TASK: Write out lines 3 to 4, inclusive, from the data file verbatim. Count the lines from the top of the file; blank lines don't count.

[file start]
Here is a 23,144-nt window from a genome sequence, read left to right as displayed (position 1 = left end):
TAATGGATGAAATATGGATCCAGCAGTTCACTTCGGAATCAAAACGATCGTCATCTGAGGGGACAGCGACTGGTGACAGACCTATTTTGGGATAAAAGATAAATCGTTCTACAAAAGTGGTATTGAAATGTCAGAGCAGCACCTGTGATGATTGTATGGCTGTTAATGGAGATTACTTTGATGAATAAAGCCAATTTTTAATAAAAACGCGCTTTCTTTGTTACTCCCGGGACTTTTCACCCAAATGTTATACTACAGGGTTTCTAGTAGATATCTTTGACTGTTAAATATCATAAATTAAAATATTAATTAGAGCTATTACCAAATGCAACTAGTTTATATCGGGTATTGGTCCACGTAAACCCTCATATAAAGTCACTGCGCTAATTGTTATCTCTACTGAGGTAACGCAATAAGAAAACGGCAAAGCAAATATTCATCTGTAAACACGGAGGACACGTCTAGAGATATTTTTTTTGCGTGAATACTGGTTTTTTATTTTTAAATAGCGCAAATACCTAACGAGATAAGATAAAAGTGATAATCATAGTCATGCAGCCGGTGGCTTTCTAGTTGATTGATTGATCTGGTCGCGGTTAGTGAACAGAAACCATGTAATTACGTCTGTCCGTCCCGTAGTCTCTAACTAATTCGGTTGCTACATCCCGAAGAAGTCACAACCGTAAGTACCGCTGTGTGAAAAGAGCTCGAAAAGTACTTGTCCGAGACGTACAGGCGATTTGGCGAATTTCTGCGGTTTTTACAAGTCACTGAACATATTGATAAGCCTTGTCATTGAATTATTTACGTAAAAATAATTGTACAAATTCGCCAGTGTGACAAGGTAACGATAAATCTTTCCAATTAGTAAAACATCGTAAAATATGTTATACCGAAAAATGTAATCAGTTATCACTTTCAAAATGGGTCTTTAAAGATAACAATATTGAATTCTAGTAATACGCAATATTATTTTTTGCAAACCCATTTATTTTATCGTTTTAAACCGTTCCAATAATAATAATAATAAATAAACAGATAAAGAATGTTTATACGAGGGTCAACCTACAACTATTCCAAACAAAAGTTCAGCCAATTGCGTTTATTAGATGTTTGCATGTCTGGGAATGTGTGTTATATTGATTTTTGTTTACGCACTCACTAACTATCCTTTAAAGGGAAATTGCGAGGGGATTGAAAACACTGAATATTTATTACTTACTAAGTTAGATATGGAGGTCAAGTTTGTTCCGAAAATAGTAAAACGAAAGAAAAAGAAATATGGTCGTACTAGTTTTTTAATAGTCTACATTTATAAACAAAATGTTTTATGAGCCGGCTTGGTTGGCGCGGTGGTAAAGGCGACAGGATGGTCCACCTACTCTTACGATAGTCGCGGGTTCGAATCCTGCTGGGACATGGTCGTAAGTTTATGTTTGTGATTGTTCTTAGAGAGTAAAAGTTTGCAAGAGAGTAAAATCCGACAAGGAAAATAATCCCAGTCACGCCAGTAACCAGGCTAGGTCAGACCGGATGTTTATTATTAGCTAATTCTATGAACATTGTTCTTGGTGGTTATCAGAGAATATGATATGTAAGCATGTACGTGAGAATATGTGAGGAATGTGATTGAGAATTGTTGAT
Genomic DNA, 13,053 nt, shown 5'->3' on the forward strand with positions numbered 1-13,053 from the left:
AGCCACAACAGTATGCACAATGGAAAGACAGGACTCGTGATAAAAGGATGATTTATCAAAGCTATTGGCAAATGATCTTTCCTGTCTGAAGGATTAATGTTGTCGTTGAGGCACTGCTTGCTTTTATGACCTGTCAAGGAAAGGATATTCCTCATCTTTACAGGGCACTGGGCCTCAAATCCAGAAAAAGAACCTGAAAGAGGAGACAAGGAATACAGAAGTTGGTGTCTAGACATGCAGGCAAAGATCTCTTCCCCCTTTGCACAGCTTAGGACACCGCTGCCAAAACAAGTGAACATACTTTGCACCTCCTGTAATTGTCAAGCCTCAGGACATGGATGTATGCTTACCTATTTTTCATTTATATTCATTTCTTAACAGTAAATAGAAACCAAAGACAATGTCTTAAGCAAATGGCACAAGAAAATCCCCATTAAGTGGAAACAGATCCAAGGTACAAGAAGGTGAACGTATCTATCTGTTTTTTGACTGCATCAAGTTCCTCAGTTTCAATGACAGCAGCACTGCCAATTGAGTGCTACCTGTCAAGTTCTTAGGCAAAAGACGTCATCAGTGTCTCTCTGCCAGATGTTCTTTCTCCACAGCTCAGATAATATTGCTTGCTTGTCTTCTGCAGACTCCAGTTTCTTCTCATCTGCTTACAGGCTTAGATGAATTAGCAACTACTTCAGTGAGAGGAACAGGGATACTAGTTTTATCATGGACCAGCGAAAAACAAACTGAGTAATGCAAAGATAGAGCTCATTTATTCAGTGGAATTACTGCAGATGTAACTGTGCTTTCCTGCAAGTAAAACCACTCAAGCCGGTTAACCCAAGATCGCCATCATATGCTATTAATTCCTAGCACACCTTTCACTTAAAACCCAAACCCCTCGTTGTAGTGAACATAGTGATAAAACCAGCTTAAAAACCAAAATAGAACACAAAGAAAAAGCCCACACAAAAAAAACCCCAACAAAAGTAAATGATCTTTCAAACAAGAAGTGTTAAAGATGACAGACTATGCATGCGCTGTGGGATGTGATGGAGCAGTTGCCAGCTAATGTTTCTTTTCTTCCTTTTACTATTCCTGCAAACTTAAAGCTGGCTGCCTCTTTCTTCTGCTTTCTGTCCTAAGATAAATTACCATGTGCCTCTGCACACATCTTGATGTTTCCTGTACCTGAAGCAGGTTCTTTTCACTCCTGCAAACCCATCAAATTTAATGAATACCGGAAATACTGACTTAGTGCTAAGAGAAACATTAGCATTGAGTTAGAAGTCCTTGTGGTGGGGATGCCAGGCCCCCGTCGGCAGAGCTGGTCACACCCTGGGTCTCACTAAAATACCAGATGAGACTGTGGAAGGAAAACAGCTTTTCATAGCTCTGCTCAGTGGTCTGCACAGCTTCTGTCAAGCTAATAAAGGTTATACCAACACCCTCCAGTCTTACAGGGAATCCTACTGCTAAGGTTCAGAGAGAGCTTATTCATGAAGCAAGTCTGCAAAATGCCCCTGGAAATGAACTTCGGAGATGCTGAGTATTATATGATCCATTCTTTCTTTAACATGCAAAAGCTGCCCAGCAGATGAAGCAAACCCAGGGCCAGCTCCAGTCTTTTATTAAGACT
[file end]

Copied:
Genomic DNA, 13,053 nt, shown 5'->3' on the forward strand with positions numbered 1-13,053 from the left:
AGCCACAACAGTATGCACAATGGAAAGACAGGACTCGTGATAAAAGGATGATTTATCAAAGCTATTGGCAAATGATCTTTCCTGTCTGAAGGATTAATGTTGTCGTTGAGGCACTGCTTGCTTTTATGACCTGTCAAGGAAAGGATATTCCTCATCTTTACAGGGCACTGGGCCTCAAATCCAGAAAAAGAACCTGAAAGAGGAGACAAGGAATACAGAAGTTGGTGTCTAGACATGCAGGCAAAGATCTCTTCCCCCTTTGCACAGCTTAGGACACCGCTGCCAAAACAAGTGAACATACTTTGCACCTCCTGTAATTGTCAAGCCTCAGGACATGGATGTATGCTTACCTATTTTTCATTTATATTCATTTCTTAACAGTAAATAGAAACCAAAGACAATGTCTTAAGCAAATGGCACAAGAAAATCCCCATTAAGTGGAAACAGATCCAAGGTACAAGAAGGTGAACGTATCTATCTGTTTTTTGACTGCATCAAGTTCCTCAGTTTCAATGACAGCAGCACTGCCAATTGAGTGCTACCTGTCAAGTTCTTAGGCAAAAGACGTCATCAGTGTCTCTCTGCCAGATGTTCTTTCTCCACAGCTCAGATAATATTGCTTGCTTGTCTTCTGCAGACTCCAGTTTCTTCTCATCTGCTTACAGGCTTAGATGAATTAGCAACTACTTCAGTGAGAGGAACAGGGATACTAGTTTTATCATGGACCAGCGAAAAACAAACTGAGTAATGCAAAGATAGAGCTCATTTATTCAGTGGAATTACTGCAGATGTAACTGTGCTTTCCTGCAAGTAAAACCACTCAAGCCGGTTAACCCAAGATCGCCATCATATGCTATTAATTCCTAGCACACCTTTCACTTAAAACCCAAACCCCTCGTTGTAGTGAACATAGTGATAAAACCAGCTTAAAAACCAAAATAGAACACAAAGAAAAAGCCCACACAAAAAAAACCCCAACAAAAGTAAATGATCTTTCAAACAAGAAGTGTTAAAGATGACAGACTATGCATGCGCTGTGGGATGTGATGGAGCAGTTGCCAGCTAATGTTTCTTTTCTTCCTTTTACTATTCCTGCAAACTTAAAGCTGGCTGCCTCTTTCTTCTGCTTTCTGTCCTAAGATAAATTACCATGTGCCTCTGCACACATCTTGATGTTTCCTGTACCTGAAGCAGGTTCTTTTCACTCCTGCAAACCCATCAAATTTAATGAATACCGGAAATACTGACTTAGTGCTAAGAGAAACATTAGCATTGAGTTAGAAGTCCTTGTGGTGGGGATGCCAGGCCCCCGTCGGCAGAGCTGGTCACACCCTGGGTCTCACTAAAATACCAGATGAGACTGTGGAAGGAAAACAGCTTTTCATAGCTCTGCTCAGTGGTCTGCACAGCTTCTGTCAAGCTAATAAAGGTTATACCAACACCCTCCAGTCTTACAGGGAATCCTACTGCTAAGGTTCAGAGAGAGCTTATTCATGAAGCAAGTCTGCAAAATGCCCCTGGAAATGAACTTCGGAGATGCTGAGTATTATATGATCCATTCTTTCTTTAACATGCAAAAGCTGCCCAGCAGATGAAGCAAACCCAGGGCCAGCTCCAGTCTTTTATTAAGACT